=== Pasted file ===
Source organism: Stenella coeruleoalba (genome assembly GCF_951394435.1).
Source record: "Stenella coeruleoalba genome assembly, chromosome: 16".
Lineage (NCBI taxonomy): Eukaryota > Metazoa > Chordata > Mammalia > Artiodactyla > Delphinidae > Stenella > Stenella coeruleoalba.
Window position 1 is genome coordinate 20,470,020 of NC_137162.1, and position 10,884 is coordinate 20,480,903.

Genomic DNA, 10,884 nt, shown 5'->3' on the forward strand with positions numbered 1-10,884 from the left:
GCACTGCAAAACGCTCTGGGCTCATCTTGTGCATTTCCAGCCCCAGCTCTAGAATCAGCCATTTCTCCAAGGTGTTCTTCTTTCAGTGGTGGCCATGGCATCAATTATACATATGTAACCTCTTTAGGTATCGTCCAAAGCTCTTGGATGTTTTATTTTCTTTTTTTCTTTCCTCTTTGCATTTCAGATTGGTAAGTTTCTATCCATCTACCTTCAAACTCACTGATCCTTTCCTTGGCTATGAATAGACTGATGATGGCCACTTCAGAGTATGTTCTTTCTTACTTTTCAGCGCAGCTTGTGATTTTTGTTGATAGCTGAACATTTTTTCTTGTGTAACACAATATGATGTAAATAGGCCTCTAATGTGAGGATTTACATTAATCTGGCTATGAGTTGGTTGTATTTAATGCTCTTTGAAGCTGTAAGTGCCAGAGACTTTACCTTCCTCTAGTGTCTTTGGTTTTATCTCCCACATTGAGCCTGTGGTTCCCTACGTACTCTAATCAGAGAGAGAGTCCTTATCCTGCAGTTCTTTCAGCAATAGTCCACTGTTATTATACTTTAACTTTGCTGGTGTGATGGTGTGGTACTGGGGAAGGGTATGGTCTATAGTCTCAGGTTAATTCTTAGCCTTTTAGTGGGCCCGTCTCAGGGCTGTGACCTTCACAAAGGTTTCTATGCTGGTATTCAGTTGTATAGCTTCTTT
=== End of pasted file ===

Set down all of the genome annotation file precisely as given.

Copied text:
Source organism: Stenella coeruleoalba (genome assembly GCF_951394435.1).
Source record: "Stenella coeruleoalba genome assembly, chromosome: 16".
Lineage (NCBI taxonomy): Eukaryota > Metazoa > Chordata > Mammalia > Artiodactyla > Delphinidae > Stenella > Stenella coeruleoalba.
Window position 1 is genome coordinate 20,470,020 of NC_137162.1, and position 10,884 is coordinate 20,480,903.

Genomic DNA, 10,884 nt, shown 5'->3' on the forward strand with positions numbered 1-10,884 from the left:
GCACTGCAAAACGCTCTGGGCTCATCTTGTGCATTTCCAGCCCCAGCTCTAGAATCAGCCATTTCTCCAAGGTGTTCTTCTTTCAGTGGTGGCCATGGCATCAATTATACATATGTAACCTCTTTAGGTATCGTCCAAAGCTCTTGGATGTTTTATTTTCTTTTTTTCTTTCCTCTTTGCATTTCAGATTGGTAAGTTTCTATCCATCTACCTTCAAACTCACTGATCCTTTCCTTGGCTATGAATAGACTGATGATGGCCACTTCAGAGTATGTTCTTTCTTACTTTTCAGCGCAGCTTGTGATTTTTGTTGATAGCTGAACATTTTTTCTTGTGTAACACAATATGATGTAAATAGGCCTCTAATGTGAGGATTTACATTAATCTGGCTATGAGTTGGTTGTATTTAATGCTCTTTGAAGCTGTAAGTGCCAGAGACTTTACCTTCCTCTAGTGTCTTTGGTTTTATCTCCCACATTGAGCCTGTGGTTCCCTACGTACTCTAATCAGAGAGAGAGTCCTTATCCTGCAGTTCTTTCAGCAATAGTCCACTGTTATTATACTTTAACTTTGCTGGTGTGATGGTGTGGTACTGGGGAAGGGTATGGTCTATAGTCTCAGGTTAATTCTTAGCCTTTTAGTGGGCCCGTCTCAGGGCTGTGACCTTCACAAAGGTTTCTATGCTGGTATTCAGTTGTATAGCTTCTTT